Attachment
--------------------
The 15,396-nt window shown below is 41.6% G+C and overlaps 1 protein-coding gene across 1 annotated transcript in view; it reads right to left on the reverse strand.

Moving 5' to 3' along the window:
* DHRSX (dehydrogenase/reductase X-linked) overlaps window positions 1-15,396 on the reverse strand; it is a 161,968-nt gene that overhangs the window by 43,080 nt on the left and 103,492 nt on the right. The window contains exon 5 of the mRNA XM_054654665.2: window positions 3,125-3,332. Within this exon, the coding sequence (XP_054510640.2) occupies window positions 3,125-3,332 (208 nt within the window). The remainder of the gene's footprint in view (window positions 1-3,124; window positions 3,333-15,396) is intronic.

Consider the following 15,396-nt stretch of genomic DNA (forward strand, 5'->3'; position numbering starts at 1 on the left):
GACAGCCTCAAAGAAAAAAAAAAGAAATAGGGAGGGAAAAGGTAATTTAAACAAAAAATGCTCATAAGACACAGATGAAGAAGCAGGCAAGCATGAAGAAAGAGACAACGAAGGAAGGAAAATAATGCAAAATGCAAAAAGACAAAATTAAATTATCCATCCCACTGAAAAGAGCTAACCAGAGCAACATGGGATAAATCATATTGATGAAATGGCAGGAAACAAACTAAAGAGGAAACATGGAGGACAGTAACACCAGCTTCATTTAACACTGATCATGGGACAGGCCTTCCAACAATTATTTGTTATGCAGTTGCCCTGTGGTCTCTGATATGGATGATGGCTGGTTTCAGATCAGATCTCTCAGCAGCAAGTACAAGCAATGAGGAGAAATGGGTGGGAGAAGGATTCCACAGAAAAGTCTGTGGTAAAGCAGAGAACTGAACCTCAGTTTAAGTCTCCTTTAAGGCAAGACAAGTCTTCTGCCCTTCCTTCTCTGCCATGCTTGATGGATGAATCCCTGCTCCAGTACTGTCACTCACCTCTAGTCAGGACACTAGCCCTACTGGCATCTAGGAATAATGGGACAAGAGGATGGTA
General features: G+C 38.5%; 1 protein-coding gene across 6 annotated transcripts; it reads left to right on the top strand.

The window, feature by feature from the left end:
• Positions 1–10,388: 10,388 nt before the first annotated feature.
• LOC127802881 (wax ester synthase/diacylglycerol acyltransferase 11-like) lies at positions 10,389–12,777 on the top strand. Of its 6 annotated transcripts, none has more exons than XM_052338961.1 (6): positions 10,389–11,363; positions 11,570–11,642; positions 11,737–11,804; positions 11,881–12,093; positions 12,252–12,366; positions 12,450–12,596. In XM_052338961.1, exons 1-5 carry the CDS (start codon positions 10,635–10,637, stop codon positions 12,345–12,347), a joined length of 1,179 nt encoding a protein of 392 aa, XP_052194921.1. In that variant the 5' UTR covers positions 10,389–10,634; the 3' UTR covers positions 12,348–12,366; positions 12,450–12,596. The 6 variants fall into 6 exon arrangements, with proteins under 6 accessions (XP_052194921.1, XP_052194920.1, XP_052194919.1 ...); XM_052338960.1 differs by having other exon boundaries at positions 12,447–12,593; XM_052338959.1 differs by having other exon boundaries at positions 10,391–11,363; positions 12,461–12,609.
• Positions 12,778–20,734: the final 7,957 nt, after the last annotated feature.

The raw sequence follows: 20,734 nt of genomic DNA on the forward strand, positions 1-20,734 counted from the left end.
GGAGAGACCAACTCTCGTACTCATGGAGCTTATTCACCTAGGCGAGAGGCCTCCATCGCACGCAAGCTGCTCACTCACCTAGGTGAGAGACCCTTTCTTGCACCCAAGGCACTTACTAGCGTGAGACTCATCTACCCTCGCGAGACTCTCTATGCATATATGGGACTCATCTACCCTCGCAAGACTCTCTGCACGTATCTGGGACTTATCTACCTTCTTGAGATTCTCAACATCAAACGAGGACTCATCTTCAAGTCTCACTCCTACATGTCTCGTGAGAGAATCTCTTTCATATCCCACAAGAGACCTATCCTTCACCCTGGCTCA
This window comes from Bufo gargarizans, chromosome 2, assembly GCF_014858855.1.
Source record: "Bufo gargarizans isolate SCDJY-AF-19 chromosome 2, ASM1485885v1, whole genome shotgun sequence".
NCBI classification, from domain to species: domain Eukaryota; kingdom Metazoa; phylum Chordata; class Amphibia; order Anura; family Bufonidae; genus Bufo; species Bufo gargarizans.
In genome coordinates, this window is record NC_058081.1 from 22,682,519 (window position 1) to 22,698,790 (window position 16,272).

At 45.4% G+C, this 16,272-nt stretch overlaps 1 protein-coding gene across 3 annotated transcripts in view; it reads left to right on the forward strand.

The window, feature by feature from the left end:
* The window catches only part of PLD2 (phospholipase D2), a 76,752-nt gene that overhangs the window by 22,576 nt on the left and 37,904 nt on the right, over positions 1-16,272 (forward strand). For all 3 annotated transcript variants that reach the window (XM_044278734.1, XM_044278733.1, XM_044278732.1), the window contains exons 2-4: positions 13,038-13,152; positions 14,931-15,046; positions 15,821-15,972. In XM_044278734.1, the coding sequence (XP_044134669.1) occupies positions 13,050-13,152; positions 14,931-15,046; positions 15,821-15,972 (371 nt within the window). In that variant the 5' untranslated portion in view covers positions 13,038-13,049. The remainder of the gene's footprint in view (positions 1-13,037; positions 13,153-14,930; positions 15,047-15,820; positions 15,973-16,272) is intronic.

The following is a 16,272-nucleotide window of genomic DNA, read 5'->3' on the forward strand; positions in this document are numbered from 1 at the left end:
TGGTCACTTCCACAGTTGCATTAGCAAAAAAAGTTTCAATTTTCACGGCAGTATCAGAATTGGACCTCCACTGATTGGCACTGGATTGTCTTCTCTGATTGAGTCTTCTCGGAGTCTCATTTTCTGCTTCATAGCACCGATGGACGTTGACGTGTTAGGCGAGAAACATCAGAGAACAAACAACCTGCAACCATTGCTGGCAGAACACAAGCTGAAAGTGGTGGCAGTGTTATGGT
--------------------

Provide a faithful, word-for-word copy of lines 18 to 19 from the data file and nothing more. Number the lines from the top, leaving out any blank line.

The window, feature by feature from the left end:
* The window catches only part of PLD2 (phospholipase D2), a 76,752-nt gene that overhangs the window by 22,576 nt on the left and 37,904 nt on the right, over positions 1-16,272 (forward strand). For all 3 annotated transcript variants that reach the window (XM_044278734.1, XM_044278733.1, XM_044278732.1), the window contains exons 2-4: positions 13,038-13,152; positions 14,931-15,046; positions 15,821-15,972. In XM_044278734.1, the coding sequence (XP_044134669.1) occupies positions 13,050-13,152; positions 14,931-15,046; positions 15,821-15,972 (371 nt within the window). In that variant the 5' untranslated portion in view covers positions 13,038-13,049. The remainder of the gene's footprint in view (positions 1-13,037; positions 13,153-14,930; positions 15,047-15,820; positions 15,973-16,272) is intronic.